Over the last year or so, we have heard plenty of horror stories about dodgy USB Type-C cables that don’t quite meet the required spec for powering or charging devices properly. These cables have been known to cause damage, one particular cable even killed off a Google engineer’s Chromebook but now it looks like the USB Implementers Forum (USB-IF) is planning on doing something about it.
The USB-IF is the industry group responsible for the rollout of USB Type-C, will begin certifying USB chargers, giving cables that actually meet the required spec a ‘Certified USB Charger’ logo in an effort to help users avoid buying a bad cable and damaging their device.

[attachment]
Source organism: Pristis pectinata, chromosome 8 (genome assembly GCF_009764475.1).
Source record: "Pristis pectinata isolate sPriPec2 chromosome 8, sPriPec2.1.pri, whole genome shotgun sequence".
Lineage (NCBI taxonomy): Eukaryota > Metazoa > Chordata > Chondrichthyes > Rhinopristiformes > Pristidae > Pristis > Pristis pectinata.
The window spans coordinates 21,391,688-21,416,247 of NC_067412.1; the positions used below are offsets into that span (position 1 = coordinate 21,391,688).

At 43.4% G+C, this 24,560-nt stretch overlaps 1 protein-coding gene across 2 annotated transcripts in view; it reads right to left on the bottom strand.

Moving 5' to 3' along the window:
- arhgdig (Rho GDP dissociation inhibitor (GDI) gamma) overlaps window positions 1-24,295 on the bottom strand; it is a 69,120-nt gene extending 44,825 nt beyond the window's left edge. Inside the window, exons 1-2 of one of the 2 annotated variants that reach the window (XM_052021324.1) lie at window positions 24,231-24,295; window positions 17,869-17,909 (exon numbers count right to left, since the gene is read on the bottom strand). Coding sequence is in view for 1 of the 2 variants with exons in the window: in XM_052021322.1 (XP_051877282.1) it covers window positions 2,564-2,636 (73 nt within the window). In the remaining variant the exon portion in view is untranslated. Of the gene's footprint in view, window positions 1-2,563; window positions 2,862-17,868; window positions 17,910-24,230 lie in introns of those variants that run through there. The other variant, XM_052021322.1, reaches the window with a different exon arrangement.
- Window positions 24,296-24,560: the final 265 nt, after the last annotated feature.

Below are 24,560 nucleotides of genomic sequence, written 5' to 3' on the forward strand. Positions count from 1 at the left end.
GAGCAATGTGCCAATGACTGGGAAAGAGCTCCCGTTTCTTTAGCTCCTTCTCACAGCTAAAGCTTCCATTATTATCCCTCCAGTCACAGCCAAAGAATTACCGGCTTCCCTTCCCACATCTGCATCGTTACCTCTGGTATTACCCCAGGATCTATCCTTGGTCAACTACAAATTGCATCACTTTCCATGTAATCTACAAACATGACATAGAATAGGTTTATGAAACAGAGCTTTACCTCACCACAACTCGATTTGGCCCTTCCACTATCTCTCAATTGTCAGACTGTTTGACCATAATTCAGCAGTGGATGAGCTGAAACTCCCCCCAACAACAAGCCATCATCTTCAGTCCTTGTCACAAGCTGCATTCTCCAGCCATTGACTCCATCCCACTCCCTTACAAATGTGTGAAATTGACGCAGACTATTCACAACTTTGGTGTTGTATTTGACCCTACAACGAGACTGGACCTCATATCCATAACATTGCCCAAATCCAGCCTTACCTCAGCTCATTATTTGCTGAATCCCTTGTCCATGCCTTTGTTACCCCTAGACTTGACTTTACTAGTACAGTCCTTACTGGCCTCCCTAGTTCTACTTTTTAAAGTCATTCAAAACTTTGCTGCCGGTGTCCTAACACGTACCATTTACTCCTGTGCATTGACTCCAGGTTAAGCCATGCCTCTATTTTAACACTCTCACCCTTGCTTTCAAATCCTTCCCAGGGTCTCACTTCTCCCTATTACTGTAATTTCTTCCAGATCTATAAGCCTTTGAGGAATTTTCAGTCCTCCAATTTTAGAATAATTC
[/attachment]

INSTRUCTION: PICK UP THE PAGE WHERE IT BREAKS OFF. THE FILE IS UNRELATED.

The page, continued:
In a statement, the USB-IF said: “Guided by the USB brand promise of ‘it just works’, the Certified USB Charger Programme will make it easier to share device chargers across the compliant USB Type-C landscape, whether consumers are at home, in the office or anywhere in between.”
This certification process almost seems necessary at this point. As The Inquirer points out, even Google’s own Nexus smartphones come with cables that don’t meet the required USB Type-C spec. The OnePlus 2 also had issued with non-compliant USB Type-C cables. OnePlus had a similar issue with its own smartphone.
KitGuru Says: A lot of companies have been releasing USB Type-C cables that don’t meet the proper power requirements to charge many devices and this can lead to damage. Hopefully with a certification process now in place, this sort of thing can be avoided in the future.